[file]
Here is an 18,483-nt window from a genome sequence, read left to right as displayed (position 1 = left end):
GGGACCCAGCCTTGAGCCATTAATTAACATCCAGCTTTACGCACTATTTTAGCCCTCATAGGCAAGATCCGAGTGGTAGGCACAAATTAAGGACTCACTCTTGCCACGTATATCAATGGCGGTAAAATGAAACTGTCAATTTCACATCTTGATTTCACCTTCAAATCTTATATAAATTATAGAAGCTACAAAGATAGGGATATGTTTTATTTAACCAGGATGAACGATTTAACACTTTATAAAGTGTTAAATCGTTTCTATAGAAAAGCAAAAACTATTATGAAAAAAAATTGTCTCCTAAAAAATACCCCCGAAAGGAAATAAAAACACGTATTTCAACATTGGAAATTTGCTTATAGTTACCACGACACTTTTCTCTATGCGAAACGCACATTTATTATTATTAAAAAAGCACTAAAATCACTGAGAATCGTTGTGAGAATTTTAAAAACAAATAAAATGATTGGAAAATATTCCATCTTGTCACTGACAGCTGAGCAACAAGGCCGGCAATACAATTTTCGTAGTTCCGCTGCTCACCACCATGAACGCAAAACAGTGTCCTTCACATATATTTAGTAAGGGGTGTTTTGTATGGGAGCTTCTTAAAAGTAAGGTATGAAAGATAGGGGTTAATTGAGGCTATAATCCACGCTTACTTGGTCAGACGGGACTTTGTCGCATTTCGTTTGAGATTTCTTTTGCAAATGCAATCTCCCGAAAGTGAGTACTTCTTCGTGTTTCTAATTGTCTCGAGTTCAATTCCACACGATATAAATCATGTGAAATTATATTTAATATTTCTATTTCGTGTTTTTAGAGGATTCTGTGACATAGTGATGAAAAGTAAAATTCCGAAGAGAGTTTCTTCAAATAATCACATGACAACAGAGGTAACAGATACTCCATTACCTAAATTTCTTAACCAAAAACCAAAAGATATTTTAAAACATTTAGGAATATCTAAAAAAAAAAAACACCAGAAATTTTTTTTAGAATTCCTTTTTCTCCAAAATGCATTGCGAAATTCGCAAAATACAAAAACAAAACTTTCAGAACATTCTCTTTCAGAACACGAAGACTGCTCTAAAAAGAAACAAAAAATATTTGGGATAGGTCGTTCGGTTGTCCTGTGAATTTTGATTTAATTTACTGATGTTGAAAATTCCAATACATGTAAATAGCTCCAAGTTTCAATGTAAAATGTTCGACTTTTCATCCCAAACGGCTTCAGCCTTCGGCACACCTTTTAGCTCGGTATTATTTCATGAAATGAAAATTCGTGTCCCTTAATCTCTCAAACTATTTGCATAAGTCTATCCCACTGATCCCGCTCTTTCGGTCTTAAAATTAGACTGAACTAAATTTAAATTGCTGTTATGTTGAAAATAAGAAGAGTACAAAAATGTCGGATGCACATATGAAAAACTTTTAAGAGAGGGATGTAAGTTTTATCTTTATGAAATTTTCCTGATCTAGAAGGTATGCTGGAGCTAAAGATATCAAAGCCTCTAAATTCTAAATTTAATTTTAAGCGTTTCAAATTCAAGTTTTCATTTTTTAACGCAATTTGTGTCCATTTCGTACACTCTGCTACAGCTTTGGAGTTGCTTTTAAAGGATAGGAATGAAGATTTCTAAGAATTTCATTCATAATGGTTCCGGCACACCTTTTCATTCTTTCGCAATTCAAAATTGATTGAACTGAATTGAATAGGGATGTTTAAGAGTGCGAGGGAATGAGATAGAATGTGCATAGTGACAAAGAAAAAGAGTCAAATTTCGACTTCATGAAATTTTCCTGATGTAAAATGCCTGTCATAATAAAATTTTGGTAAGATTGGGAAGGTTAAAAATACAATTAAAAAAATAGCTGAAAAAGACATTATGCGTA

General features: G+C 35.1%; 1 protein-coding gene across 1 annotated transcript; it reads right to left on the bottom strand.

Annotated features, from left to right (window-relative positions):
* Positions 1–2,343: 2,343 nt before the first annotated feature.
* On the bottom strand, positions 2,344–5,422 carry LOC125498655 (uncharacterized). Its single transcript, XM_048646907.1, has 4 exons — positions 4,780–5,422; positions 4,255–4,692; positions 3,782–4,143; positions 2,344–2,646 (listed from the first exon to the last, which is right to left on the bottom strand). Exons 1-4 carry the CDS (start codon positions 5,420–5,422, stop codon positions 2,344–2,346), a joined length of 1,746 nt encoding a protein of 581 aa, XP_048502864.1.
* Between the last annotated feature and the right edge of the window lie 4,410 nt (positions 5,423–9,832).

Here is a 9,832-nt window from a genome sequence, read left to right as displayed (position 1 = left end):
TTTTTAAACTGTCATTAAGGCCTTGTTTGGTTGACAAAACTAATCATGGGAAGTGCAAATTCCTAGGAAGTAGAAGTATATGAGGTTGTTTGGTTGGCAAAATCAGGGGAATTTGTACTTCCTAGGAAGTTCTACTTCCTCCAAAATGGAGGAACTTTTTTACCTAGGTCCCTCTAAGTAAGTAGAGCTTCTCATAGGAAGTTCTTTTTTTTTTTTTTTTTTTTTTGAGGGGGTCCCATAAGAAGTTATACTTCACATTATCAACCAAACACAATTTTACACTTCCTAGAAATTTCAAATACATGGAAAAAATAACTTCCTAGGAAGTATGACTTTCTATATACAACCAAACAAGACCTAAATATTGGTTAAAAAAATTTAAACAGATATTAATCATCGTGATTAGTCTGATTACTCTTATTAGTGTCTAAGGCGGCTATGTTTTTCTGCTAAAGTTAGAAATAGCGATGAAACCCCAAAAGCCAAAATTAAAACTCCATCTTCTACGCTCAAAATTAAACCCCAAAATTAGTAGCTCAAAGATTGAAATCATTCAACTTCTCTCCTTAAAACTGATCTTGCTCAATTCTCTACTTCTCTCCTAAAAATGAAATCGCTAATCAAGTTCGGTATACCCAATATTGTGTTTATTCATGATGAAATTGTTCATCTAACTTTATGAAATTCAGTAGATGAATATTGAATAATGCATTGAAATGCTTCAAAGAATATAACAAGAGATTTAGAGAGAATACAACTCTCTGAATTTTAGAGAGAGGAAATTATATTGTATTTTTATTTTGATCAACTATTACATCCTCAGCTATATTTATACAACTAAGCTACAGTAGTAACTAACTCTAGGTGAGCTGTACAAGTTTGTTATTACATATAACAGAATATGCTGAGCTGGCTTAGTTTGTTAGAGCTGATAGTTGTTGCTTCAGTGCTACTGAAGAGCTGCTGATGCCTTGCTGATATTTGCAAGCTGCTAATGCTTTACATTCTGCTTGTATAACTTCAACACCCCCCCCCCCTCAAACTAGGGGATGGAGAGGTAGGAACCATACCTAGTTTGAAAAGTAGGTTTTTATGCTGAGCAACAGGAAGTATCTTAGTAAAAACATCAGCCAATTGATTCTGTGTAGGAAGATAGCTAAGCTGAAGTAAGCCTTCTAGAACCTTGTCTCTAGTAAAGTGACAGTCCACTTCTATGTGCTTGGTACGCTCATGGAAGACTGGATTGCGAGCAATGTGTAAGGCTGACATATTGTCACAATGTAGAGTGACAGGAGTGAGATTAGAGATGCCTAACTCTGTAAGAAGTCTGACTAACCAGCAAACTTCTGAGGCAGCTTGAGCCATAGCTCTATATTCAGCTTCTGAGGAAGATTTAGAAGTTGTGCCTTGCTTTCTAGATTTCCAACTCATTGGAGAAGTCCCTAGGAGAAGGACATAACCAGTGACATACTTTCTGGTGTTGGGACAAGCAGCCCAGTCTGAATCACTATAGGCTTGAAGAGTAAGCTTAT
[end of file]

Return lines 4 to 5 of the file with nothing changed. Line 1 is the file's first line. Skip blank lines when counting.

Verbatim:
Annotated features, from left to right (window-relative positions):
* Positions 1–2,343: 2,343 nt before the first annotated feature.